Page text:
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SEN Form Time Ideas

Discussion in 'Workplace dilemmas' started by fibi17, Jun 11, 2019.

  1. Evening all

    In my high school we currently have a form (called nurture) with only SEN kids in. Their needs can range from just needing a quiet environment, poor behaviour, mental health needs, autistic spectrum etc. Unfortunately our current set up is not working due to poor behaviour which is then having a detrimental affect on the kids for the rest of the day.

    We are planning on splitting the form up into more manageable groups (5 or 6 students max). We have been given pretty much free rein of what we do in form time in the morning (30 minute slot). I am hoping to create a routine of activities, whether this is a certain activity each day or starting with something in particular and then moving on to something else and so on.

    So I would like to know what other people do during their form times which work well and that they would recommend. Budget is practically non-existent unfortunately so any free resources would be appreciated!
  2. surf kitty too

    surf kitty too Occasional commenter

    My ASD students have a timetable which they write out every morning into a schedule- a laminated blank which then gets pinned to the wall. On it they write the lesson, teacher, room and also what they will do at break and lunch club. As we often have staff absence they then know who will be taking each class and any other changes to their day. They can come back and check it as the day goes on. We go through letters to be sent home, check diaries and watch newsround.
  3. Flanks

    Flanks Senior commenter

    We have moved away heavilly from this type of approach in our school. We now ensure that children with needs are spread out as evenly as possible between tutor groups so that teachers take responsibility for them more in lessons.
  4. BehaviourQueen

    BehaviourQueen New commenter


    If these children are students with SEND, then surely they will have an EHCP or are on some kind of support plan; the very least an IEP. The “I” being the most important. Individual.

    One size does not fit all, and as a dedicated SEND teacher for over 20 years please take note of this. You need to know who you have, and what they need, and budget shouldn’t come into it as resources are so easy to make yourself.

    Routine is the key. Yes. This works great. Depending on age and ability, set up a consistent routine for each session so they know what is going to happen each day, to help them self-regulate if they can, or set up tasks that will help them do it. Use their IEPs to create small individual tasks, whether that be motor skills, or social skills, movement tasks. If some need quiet, allow them to read or draw, focusing on a topic they may be interested in.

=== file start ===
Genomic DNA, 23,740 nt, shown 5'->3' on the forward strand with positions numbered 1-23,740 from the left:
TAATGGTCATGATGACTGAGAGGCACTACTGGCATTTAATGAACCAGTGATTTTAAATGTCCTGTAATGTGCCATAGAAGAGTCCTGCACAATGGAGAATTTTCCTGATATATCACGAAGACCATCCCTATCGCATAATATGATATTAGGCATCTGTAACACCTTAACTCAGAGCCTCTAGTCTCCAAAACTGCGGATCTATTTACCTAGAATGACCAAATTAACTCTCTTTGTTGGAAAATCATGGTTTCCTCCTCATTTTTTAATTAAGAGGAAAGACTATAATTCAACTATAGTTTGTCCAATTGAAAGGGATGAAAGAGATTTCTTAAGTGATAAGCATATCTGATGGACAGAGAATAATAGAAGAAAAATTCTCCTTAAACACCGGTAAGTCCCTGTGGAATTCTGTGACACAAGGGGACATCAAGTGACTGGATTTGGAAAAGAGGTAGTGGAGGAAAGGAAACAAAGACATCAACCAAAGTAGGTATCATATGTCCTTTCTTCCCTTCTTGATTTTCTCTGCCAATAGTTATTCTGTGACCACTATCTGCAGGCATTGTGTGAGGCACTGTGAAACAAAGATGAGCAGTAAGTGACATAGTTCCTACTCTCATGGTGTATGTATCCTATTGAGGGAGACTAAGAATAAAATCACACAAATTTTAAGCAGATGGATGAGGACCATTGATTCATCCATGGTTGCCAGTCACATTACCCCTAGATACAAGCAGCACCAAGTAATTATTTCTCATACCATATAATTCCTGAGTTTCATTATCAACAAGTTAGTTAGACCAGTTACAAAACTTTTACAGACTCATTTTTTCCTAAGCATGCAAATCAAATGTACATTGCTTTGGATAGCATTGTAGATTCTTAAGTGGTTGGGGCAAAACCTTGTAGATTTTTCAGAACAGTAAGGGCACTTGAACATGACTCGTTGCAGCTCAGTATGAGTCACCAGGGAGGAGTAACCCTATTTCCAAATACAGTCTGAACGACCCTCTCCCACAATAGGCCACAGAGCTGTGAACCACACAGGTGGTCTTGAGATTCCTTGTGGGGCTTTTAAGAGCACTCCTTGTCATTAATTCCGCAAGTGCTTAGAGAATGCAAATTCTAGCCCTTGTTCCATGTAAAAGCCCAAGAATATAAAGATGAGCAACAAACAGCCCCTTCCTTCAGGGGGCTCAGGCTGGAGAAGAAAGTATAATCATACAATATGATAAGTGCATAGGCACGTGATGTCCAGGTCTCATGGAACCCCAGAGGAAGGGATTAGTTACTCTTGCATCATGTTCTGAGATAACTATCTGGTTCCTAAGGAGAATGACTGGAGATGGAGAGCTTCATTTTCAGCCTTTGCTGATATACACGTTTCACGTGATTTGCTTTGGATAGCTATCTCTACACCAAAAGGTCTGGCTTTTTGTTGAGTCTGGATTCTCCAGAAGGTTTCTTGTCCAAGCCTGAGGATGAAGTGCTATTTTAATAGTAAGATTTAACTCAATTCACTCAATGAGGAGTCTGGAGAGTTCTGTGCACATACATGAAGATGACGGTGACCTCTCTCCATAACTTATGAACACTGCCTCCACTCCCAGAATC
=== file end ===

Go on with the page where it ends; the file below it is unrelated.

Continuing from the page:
Please use this time to get to know them. Include a timetable activity so they know what’s happening for the day. Assign jobs? There is so much vital work that can be done in this time (30 minutes is great) I’m sure you will reap the benefits from this if you.

    Sorry if this seems “preachy” but I’m passionate about SEND.
  5. grumpydogwoman

    grumpydogwoman Star commenter

    The world is your oyster really.

    Yoga (you don't have to tell them it's yoga), music, circle-time, football quiz, card games. Anything. Pick a name out and everybody writes 3 nice things about that person on sticky notes. Make a display. Do a display together. Give them their own display space.

    As long as they enjoy and achieve. Give them some success at something.
  6. Artdoodle

    Artdoodle New commenter

    My tutor group have really benefited for a pack I found about raising self esteem and confidence. In it there are a range of confidence building art activities that are simple but effective as well as quizzes and group work activities.

    I also agree that routine is important and that the group know what is going to happen each day, I have a timetable for that on the wall. We also have Special tokens that reward students for effort and I give these out weekly.

    It really depends on you group so getting to know them is paramount and then you can tailor the activities to their needs and skill level. It's great that they will be in smaller groups as that will make it much easier.
    My group have their own display space behind my desk; you could get them to write their names on a hand cut out or banner template and then decorate with anything that the like from food to interests and then display.
    grumpydogwoman likes this.

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